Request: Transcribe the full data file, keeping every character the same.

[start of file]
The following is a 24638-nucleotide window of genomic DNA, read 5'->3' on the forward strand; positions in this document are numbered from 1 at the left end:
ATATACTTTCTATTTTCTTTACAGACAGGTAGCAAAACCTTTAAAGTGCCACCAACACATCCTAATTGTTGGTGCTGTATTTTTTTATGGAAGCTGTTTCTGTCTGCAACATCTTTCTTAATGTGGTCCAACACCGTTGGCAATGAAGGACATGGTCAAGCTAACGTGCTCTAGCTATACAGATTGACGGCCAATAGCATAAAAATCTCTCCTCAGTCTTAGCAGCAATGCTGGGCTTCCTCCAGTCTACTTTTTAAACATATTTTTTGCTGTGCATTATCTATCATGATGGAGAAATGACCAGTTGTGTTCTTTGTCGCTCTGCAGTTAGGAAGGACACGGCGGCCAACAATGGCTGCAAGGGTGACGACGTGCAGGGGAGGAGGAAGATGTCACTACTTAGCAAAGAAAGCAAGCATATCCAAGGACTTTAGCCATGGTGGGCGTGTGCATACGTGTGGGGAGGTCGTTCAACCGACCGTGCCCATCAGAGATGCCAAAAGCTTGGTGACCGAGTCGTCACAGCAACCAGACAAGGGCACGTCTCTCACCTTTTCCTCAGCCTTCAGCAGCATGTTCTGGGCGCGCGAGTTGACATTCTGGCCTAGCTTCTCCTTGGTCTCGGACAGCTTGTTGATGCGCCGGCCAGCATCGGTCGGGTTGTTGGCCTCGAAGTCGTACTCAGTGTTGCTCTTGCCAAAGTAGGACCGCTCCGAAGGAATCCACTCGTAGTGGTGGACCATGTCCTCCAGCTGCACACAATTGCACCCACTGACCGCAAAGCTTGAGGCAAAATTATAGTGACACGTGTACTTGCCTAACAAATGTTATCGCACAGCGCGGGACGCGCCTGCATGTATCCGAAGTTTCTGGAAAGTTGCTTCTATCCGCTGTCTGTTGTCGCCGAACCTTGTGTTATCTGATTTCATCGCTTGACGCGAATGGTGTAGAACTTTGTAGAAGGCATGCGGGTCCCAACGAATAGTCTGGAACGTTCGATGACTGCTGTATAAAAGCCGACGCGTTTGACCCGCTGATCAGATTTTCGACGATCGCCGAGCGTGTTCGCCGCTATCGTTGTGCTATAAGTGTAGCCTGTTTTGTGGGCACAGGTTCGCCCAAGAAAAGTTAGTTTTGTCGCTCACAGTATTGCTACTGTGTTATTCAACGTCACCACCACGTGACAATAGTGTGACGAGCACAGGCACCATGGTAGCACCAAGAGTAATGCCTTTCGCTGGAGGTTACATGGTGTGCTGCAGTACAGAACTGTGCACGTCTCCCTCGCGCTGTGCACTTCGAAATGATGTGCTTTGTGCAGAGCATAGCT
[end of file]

The following is a 24638-nucleotide window of genomic DNA, read 5'->3' on the forward strand; positions in this document are numbered from 1 at the left end:
ATATACTTTCTATTTTCTTTACAGACAGGTAGCAAAACCTTTAAAGTGCCACCAACACATCCTAATTGTTGGTGCTGTATTTTTTTATGGAAGCTGTTTCTGTCTGCAACATCTTTCTTAATGTGGTCCAACACCGTTGGCAATGAAGGACATGGTCAAGCTAACGTGCTCTAGCTATACAGATTGACGGCCAATAGCATAAAAATCTCTCCTCAGTCTTAGCAGCAATGCTGGGCTTCCTCCAGTCTACTTTTTAAACATATTTTTTGCTGTGCATTATCTATCATGATGGAGAAATGACCAGTTGTGTTCTTTGTCGCTCTGCAGTTAGGAAGGACACGGCGGCCAACAATGGCTGCAAGGGTGACGACGTGCAGGGGAGGAGGAAGATGTCACTACTTAGCAAAGAAAGCAAGCATATCCAAGGACTTTAGCCATGGTGGGCGTGTGCATACGTGTGGGGAGGTCGTTCAACCGACCGTGCCCATCAGAGATGCCAAAAGCTTGGTGACCGAGTCGTCACAGCAACCAGACAAGGGCACGTCTCTCACCTTTTCCTCAGCCTTCAGCAGCATGTTCTGGGCGCGCGAGTTGACATTCTGGCCTAGCTTCTCCTTGGTCTCGGACAGCTTGTTGATGCGCCGGCCAGCATCGGTCGGGTTGTTGGCCTCGAAGTCGTACTCAGTGTTGCTCTTGCCAAAGTAGGACCGCTCCGAAGGAATCCACTCGTAGTGGTGGACCATGTCCTCCAGCTGCACACAATTGCACCCACTGACCGCAAAGCTTGAGGCAAAATTATAGTGACACGTGTACTTGCCTAACAAATGTTATCGCACAGCGCGGGACGCGCCTGCATGTATCCGAAGTTTCTGGAAAGTTGCTTCTATCCGCTGTCTGTTGTCGCCGAACCTTGTGTTATCTGATTTCATCGCTTGACGCGAATGGTGTAGAACTTTGTAGAAGGCATGCGGGTCCCAACGAATAGTCTGGAACGTTCGATGACTGCTGTATAAAAGCCGACGCGTTTGACCCGCTGATCAGATTTTCGACGATCGCCGAGCGTGTTCGCCGCTATCGTTGTGCTATAAGTGTAGCCTGTTTTGTGGGCACAGGTTCGCCCAAGAAAAGTTAGTTTTGTCGCTCACAGTATTGCTACTGTGTTATTCAACGTCACCACCACGTGACAATAGTGTGACGAGCACAGGCACCATGGTAGCACCAAGAGTAATGCCTTTCGCTGGAGGTTACATGGTGTGCTGCAGTACAGAACTGTGCACGTCTCCCTCGCGCTGTGCACTTCGAAATGATGTGCTTTGTGCAGAGCATAGCT